This blog post is also available on the Fortnox developer blog.

A couple of weeks ago a friend of mine posted a very open (and admittedly pretty bad) question on #VXODEV, the local Slack developer community here in Växjö. The question can roughly be translated into something like ”Which [programming] language is the best?”. Naturally he and the members in the channel knew that there is no such thing as the ”best” programming language. Instead, the question was asked to get a discussion going on why people prefer one language over another. From my perspective as a novice Clojure enthusiast I had to stop and think for a moment. Why do I keep picking up Clojure for my late night hacks over other languages?

It’s not like Clojure helps me to solve problems that cannot be solved with other programming languages. Sure, it is true that a particular technology may be more performant or better suited for a particular task than others, but in most cases it doesn’t really matter.

Take for instance the Advent of Code (AoC) challenges that I’ve been having fun with lately. In these challenges you are free to choose whatever technology you want to use when solving the puzzles. Wouldn’t it then make more sense to just pick up the programming language you feel most comfortable and productive with? My main language as of now is with no doubt Java. I have been working as a Java developer for many years now, and I am pretty sure that I would solve challenges in AoC a lot faster with that language than with Clojure. Despite this I’ve not considered using Java in any of the challenges as of yet.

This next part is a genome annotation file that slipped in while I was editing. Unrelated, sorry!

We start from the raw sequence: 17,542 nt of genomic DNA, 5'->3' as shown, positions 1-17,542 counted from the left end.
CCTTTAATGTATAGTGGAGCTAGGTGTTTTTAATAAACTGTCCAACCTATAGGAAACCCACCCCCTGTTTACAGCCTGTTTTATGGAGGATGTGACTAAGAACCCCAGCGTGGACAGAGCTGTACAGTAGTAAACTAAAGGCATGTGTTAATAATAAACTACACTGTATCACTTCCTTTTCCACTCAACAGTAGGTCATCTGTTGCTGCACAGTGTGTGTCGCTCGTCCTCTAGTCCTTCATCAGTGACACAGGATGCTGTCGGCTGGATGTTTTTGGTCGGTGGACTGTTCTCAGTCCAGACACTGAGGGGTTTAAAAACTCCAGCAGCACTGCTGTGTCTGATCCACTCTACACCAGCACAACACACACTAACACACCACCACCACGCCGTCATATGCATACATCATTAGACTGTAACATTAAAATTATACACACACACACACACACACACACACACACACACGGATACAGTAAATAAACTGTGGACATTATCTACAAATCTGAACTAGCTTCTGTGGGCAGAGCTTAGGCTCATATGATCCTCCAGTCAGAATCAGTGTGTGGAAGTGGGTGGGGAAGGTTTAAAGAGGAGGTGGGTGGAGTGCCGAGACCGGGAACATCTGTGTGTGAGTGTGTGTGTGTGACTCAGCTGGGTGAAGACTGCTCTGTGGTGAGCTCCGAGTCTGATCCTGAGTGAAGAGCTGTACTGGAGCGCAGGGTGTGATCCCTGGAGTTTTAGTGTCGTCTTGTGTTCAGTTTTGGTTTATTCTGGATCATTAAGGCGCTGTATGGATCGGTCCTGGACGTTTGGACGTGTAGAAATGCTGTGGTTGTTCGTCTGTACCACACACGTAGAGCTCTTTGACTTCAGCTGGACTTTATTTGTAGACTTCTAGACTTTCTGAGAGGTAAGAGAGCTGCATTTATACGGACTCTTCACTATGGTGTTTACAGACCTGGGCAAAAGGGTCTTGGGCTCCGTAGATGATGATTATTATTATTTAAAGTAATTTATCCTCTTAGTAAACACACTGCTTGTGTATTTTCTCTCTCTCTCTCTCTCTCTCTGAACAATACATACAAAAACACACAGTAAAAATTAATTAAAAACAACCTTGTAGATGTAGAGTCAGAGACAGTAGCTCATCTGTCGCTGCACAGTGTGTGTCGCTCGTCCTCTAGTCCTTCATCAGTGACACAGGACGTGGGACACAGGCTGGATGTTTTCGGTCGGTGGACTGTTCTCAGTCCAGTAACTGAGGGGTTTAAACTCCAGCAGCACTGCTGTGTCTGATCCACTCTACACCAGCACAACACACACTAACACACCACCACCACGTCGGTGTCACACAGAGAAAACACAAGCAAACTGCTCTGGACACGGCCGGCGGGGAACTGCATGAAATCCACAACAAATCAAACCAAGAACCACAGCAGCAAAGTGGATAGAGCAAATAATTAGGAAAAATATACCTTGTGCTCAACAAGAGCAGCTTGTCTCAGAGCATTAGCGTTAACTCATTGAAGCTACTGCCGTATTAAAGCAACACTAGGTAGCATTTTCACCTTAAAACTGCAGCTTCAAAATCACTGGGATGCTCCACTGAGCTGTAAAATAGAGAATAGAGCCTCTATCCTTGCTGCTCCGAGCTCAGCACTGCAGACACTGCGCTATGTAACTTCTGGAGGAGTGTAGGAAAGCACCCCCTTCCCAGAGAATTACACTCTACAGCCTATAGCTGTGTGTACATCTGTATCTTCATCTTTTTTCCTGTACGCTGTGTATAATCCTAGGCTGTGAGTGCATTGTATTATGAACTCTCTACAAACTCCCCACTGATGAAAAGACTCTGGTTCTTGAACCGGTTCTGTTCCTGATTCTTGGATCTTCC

Perhaps the programming paradigm supported by the language has something to do with it? Clojure is a functional programming language, and the declarative style of programming that comes with that paradigm is something I’ve grown quite fond of.  The thing is that nowadays Java also has support for functional programming; since version 8 of the Java language developers can apply functional programming in their code. And while Clojure is predominantly a functional programming language, other languages that fall into a similar paradigm category, e.g. Haskell, pretty much lie in my toolbox collecting dust. Which in a way is kind of sad as Haskell is cool.

At the time of writing this blog post I looked through the history of the Slack channel to check what my answer to the ”which {programming] language is the best” question. It read something like the following: ”I haven’t come up with an answer yet, but what I do know is that I’m having a great time writing Clojure code”. And I think that ”a great time” is a pretty sound argument here. I mean, if you spend time in the evenings writing code it should be fun, right?

But what is fun for you may not be fun for me. For instance, a TV show may have some qualities that you enjoy but I don’t appreciate as much. Some of those can be quite obvious and be put into words, e.g. ”I don’t like sci-fi”. Other qualities are more or less based on feelings that are not as straightforward to identify and express. They just feel right and makes things interesting enough to make you watch the entire season of the show. It’s like, ”hey, this hammer feels nice in my hand so I choose it over the other ones in my toolbox”, but there is no single and obvious explanation why.

With the above ramblings in mind, I guess the ”best” programming language (for you) is a language that through some desired qualities makes you enjoy the creative process of programming.

But then again, there is no such thing as the best programming language (at least in the general sense). 😉

I’ll end this little text with a related blog post about how programming languages may relate to different personalities. Enjoy!

Until next time!